Trump pick sets up fight over World Bank

Trump pick sets up fight over World Bank
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President TrumpDonald John Trump Former US ambassador: 'Denmark is not a big fan of Donald Trump and his politics' Senate Democrats push for arms control language in defense policy bill Detroit county sheriff endorses Booker for president MORE’s pick to lead the World Bank could spark an unprecedented battle over the future of the multinational lender.

Trump is set to nominate Treasury Under Secretary David Malpass — a fierce critic of the World Bank — to serve as its next president, spurring concern within the development finance world.

Malpass has been a key figure in the Trump administration’s push to scale down U.S. foreign aid, and he has blasted lenders like the World Bank as “inefficient” and “often corrupt.” He would replace Jim Yong Kim, who announced last month he’d leave the bank to take a position in the private sector.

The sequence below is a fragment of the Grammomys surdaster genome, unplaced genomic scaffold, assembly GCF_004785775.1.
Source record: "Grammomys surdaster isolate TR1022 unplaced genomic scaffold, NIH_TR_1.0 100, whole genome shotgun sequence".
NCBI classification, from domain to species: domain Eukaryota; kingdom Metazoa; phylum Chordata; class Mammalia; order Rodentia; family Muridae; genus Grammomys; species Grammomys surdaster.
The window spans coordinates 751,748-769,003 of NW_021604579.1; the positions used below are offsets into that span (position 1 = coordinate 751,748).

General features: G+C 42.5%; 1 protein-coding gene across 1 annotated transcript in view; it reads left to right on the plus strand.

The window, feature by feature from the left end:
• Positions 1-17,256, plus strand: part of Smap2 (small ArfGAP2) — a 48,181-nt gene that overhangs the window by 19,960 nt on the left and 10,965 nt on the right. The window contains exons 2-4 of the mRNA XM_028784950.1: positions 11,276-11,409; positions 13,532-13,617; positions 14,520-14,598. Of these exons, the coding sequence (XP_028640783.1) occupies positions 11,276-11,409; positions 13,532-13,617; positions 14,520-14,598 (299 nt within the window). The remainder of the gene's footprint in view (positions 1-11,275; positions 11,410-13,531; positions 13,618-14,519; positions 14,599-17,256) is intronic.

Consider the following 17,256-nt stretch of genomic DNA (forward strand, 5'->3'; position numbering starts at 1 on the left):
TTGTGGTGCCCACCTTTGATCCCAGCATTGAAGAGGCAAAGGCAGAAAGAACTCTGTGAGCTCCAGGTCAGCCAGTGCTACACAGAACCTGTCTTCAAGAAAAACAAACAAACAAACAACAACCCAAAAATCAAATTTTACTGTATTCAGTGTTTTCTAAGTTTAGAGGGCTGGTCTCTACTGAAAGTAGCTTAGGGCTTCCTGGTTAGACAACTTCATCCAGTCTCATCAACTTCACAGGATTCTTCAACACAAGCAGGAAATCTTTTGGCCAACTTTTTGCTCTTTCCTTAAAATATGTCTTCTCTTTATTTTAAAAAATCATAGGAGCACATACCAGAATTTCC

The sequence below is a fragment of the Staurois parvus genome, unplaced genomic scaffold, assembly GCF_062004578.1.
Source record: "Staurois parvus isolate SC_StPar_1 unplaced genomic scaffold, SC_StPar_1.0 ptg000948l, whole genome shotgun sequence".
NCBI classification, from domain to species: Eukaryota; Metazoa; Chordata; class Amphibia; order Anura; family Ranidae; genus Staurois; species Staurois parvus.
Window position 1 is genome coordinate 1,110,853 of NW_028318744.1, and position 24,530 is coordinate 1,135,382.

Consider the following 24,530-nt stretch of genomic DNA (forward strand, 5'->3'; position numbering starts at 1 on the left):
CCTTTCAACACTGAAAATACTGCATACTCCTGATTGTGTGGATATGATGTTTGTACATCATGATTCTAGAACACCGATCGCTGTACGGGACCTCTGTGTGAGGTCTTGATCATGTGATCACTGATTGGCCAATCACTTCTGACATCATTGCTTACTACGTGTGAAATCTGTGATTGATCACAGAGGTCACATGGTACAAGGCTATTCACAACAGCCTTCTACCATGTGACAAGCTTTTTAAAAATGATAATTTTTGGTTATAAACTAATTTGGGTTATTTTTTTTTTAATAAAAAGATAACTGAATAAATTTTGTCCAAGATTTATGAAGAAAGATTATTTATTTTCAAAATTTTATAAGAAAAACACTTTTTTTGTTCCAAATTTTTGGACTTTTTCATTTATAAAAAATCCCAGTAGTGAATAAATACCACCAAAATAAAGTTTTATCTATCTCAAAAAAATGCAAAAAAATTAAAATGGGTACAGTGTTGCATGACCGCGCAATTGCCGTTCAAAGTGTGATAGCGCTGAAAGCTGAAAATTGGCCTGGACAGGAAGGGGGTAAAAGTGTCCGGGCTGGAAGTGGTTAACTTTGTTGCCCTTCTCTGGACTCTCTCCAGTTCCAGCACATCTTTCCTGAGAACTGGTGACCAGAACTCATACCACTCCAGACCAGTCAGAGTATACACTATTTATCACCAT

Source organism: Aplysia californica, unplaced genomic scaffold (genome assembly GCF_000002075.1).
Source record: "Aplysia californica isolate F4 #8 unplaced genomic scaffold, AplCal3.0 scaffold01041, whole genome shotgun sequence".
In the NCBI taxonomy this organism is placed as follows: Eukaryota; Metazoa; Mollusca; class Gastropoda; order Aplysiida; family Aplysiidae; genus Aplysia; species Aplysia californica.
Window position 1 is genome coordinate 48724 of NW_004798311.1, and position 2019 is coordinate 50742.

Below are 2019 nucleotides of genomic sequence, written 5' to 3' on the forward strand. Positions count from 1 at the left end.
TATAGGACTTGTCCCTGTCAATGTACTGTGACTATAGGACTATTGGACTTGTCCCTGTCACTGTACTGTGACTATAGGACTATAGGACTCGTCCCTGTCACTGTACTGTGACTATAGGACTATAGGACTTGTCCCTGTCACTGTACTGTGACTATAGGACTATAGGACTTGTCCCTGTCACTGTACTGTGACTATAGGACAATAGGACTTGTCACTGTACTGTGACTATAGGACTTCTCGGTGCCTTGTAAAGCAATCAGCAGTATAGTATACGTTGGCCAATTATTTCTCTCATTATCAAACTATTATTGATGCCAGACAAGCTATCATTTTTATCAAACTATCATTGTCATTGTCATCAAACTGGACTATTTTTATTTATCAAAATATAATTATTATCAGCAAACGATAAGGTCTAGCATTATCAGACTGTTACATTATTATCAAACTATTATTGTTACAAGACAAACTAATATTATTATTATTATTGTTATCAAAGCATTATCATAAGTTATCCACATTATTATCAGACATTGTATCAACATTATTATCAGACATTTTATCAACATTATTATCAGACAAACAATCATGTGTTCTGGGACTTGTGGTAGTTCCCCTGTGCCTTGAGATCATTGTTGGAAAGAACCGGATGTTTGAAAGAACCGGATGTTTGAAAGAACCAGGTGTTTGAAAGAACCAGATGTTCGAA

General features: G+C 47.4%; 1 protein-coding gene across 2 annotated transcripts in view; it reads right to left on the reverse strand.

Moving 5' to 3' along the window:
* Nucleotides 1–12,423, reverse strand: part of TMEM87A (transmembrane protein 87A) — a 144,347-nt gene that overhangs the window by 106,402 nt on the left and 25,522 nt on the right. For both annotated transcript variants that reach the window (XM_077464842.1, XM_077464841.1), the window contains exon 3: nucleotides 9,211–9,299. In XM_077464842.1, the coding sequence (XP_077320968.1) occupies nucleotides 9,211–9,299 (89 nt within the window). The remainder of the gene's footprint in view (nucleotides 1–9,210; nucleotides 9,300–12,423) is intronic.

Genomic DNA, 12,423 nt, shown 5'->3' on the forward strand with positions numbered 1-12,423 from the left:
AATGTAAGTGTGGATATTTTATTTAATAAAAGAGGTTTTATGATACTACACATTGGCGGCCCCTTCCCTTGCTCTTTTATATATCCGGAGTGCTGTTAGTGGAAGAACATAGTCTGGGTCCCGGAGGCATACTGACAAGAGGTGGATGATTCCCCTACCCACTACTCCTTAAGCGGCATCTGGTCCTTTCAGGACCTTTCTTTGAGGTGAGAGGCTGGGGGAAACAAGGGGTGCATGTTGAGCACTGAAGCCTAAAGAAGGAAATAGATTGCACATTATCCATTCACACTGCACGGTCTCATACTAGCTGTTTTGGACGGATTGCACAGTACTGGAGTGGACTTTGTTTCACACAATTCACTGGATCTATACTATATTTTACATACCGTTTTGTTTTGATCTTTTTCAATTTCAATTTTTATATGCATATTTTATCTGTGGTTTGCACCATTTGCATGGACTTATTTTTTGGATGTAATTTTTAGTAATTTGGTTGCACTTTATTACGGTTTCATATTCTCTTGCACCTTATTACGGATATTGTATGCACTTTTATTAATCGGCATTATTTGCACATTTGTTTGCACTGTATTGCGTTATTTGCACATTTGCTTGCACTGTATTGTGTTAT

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The move comes at a critical time for the international institution, which faces fresh challenges with new rising threats to the global economy.

The United States holds the largest stake in the World Bank, and the American president has chosen each of its previous leaders. But the nomination of Malpass could face resistance from within the bank, risking a blow up between Trump and another major international institution.

Malpass has argued that “globalism and multilateralism have gone substantially too far,” reflecting Trump’s “America first” distaste for foreign aid and development programs.

World Bank staffers and development finance policymakers fear that Malpass would shrink the bank’s footprint, reining in government-backed investment initiatives in favor of private sector funding.

Advocates for the World Bank say Malpass poses a fundamental threat to decades of progress toward building a stronger, more prosperous world.